The Top Five: Breaking down the Bristol night race

Five thoughts after Saturday night’s race at Bristol Motor Speedway…

1. Again…MORE SHORT TRACKS!

The next time someone asks me what I like about NASCAR, I’m just going to point to this year’s racing at Bristol.

NASCAR was at its best on Saturday night. There were great battles for the lead all night, fantastic moves throughout the field, unpredictable outcomes, high emotions and almost too much to keep track of at times.

It was fun! Three hours of pure entertainment that never got boring and had intriguing subplots from the opening laps.

Is it being greedy to ask for more?

“Bristol is an awesome place,” Kyle Larson said afterward. “If we could race here every Saturday and Sunday, our grandstands would be packed, our TV ratings would be very high. Let’s build more Bristols.”

Amen! For all the talk of what ails NASCAR and how it could be better, the issue so often comes down to the tracks themselves. And it continues to feel like more short tracks could solve a lot of NASCAR’s problems.

Yet the reality of adding more short tracks seems so unlikely at the moment.  Instead, NASCAR is locked into this intermediate track racing and now has seemingly come up with a solution to slow down the cars in order to put on a better show next season.

Ugh.

If only someone in power could slam their fist down on the table and say, “NO! Enough. That’s not what we need. The real solution is to shake up the schedule and start going to more short tracks.”

No, it wouldn’t change things overnight, but 20 short track races per season sure would do a lot for the health of the sport.

The problem is it’ll never happen. It’s a pipe dream at this point. So we just have to somehow accept there’s only two more short track races for the rest of the year.

Sigh. At least we had Saturday night.

2. Kurt makes case for No. 4

Any race winner who isn’t part of the Big Three at this point is going to spend a week being the focus of the “Are they the fourth driver?” storyline.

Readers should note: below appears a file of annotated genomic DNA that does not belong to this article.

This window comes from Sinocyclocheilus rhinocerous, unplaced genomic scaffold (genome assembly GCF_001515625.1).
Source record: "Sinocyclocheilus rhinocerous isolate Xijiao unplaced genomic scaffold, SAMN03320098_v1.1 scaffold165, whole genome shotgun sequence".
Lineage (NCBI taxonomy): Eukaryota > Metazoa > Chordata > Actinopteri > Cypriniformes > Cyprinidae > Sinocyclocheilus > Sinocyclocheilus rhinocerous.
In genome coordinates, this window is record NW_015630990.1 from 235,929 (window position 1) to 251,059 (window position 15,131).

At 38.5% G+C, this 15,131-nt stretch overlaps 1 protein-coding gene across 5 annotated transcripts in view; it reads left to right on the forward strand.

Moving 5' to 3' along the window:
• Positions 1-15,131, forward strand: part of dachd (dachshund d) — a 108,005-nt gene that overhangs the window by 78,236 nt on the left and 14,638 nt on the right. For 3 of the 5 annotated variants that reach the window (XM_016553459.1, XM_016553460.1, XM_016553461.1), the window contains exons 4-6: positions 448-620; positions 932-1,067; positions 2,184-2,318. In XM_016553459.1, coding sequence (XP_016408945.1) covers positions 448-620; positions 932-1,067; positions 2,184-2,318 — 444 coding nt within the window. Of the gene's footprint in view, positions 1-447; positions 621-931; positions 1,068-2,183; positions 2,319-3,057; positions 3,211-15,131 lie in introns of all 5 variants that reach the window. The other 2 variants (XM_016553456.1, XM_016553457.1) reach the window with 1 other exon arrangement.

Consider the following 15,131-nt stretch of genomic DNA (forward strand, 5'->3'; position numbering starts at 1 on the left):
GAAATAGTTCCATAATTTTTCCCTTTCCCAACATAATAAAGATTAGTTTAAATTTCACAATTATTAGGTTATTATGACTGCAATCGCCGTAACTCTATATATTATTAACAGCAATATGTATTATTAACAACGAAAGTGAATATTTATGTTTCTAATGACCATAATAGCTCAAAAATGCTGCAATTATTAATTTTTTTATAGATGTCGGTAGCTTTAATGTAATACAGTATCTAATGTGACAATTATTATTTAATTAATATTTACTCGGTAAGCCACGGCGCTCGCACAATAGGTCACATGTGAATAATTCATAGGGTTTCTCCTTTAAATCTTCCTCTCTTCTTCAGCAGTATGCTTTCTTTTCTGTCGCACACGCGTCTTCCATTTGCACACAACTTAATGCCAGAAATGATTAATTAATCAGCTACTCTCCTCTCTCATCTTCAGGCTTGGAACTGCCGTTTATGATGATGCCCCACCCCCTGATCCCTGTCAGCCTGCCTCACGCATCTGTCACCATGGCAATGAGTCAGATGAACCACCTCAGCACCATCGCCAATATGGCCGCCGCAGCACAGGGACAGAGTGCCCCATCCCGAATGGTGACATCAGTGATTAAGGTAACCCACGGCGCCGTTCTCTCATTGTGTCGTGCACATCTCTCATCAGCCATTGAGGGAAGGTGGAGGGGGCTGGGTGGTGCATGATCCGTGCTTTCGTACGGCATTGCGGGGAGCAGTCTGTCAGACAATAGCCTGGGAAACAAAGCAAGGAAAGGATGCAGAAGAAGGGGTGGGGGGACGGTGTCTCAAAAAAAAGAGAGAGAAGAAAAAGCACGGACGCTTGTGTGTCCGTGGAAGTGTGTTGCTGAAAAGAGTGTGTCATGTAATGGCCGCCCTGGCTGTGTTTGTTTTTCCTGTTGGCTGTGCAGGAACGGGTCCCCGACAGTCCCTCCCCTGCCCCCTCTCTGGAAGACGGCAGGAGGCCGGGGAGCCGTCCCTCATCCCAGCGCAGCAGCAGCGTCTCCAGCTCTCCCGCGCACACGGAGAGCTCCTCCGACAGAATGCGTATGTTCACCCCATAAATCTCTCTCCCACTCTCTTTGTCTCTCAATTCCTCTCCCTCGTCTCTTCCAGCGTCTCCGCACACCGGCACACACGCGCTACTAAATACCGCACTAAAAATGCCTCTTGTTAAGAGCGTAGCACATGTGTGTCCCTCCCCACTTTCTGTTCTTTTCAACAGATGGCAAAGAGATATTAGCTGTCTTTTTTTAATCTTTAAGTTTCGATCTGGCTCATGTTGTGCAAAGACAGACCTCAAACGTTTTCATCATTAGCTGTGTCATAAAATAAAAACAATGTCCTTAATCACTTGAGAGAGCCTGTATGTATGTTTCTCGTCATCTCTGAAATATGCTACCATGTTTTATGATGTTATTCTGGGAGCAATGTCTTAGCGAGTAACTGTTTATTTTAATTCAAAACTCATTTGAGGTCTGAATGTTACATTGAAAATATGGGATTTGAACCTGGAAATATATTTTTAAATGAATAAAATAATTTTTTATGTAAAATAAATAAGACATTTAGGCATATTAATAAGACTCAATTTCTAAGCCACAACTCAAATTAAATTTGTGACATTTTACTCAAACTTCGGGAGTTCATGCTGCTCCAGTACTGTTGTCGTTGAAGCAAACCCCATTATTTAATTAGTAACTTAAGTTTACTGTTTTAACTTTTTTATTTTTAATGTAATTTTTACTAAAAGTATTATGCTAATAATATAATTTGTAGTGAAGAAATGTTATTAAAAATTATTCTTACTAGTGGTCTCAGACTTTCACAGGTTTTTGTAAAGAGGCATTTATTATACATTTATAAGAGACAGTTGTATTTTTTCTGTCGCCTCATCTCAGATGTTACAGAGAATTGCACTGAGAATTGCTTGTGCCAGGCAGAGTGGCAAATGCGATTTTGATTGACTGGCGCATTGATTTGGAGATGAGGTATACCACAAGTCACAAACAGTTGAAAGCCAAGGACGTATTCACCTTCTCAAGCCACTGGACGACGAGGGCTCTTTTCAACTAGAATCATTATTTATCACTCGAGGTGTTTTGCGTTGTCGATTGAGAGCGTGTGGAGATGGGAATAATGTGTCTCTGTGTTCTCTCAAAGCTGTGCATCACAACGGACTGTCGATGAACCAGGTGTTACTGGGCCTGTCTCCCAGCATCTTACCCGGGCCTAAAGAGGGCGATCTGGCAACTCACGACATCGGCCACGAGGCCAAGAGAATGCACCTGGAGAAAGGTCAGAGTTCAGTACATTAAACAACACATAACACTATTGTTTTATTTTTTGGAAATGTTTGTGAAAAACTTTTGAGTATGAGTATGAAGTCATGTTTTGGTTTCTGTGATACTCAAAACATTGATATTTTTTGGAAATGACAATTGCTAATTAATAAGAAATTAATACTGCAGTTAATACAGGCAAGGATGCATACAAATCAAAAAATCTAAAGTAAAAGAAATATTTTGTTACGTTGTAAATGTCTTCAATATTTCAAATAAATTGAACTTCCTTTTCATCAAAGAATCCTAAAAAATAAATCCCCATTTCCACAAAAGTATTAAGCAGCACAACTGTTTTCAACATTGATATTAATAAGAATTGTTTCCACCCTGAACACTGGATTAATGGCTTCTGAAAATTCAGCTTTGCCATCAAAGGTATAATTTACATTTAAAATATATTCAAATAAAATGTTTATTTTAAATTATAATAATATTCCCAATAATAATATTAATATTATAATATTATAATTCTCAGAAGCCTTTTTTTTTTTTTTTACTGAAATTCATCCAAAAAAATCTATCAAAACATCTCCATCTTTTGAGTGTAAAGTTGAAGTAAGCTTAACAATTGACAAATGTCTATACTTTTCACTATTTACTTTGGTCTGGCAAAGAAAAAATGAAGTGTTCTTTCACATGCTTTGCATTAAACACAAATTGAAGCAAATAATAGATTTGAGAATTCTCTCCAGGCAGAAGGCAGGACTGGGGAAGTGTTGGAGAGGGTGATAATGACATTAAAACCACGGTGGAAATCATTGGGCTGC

It just happened with Chase Elliott after Watkins Glen. Now it’s Kurt Busch’s turn. Kurt, c’mon down! You’re the next driver to get the spotlight as No. 4!

But “Who is the fourth?” is a valid question because it seems so up in the air, doesn’t it? I have no idea who would be the last driver at Homestead if all of the Big Three were to advance.

Elliott? Busch? Clint Bowyer? Denny Hamlin? Larson? Those seem to be the top candidates, but that’s a lot of drivers for one spot.

Seriously though, it might very well be Busch. He has playoff experience, is still at the top of his game and Stewart-Haas Racing continues to show it’s consistently the best team at this point in the season.

But there’s also a chance by the time you read this column in a couple weeks, we could all be focused on someone else.

3. Common sense, please

I totally get that people were angry with Kyle Busch for wrecking Martin Truex Jr. while going for second place in the final stage.

But to say he did it on purpose? C’mon, guys.

There would be absolutely no logic or reason for Busch to suddenly wreck Truex, his pseudo-teammate (Joe Gibbs Racing and Furniture Row share information and debrief together) and fellow title contender (how dumb would it be to start a feud at this point in the season?).

It wasn’t a battle for the lead and it wasn’t a bump-and-run situation, because there were still plenty of laps to go. Busch just screwed up. I would bet almost any amount of money he didn’t do it on purpose.

He said as much after the race, though surely not everyone will take his word for it.

“I crashed the 78, so that was my bad, totally,” he said. “Totally misjudged that one just coming off the corner. Knowing there were still plenty of laps left, I wasn’t even in a hurry and I just misjudged it by four or six inches, whatever it was and I clipped him there and sent him for a ride.

“He knows that wasn’t intentional at all and we’ve worked really, really, really, really well together these last two or three years and that shouldn’t ruin anything between us.”

Busch and Truex crew chief Cole Pearn have a good relationship as well, so again — while the 78 team might be mad in an emotionally charged moment, they surely know it was unintentional.

“Maybe I’ll send them a sorry cake to the Denver shop for the guys having to work extra,” Busch said. “They’ll probably throw that (car) away anyway, but it ruined their day from being able to get a win or even a second.”

4. You’re ruining it for everyone, you idiot

After the race, Kyle Busch walked out of the infield tunnel and up the ramp to where drivers get in their golf carts. Fans typically line the chest-high fence there for autographs, and Busch actually stopped to sign a few despite his sour mood.

As he got in his golf cart, though, a fan went after Busch. According to several eyewitnesses, the fan gave Busch some not-so-friendly pats on the arm before reaching into the golf cart and making much harder contact. That brought Busch out of the cart to defend himself, and the two men were chest to chest as public relations woman Penny Copen stepped in between them. Police then arrived to detain the fan.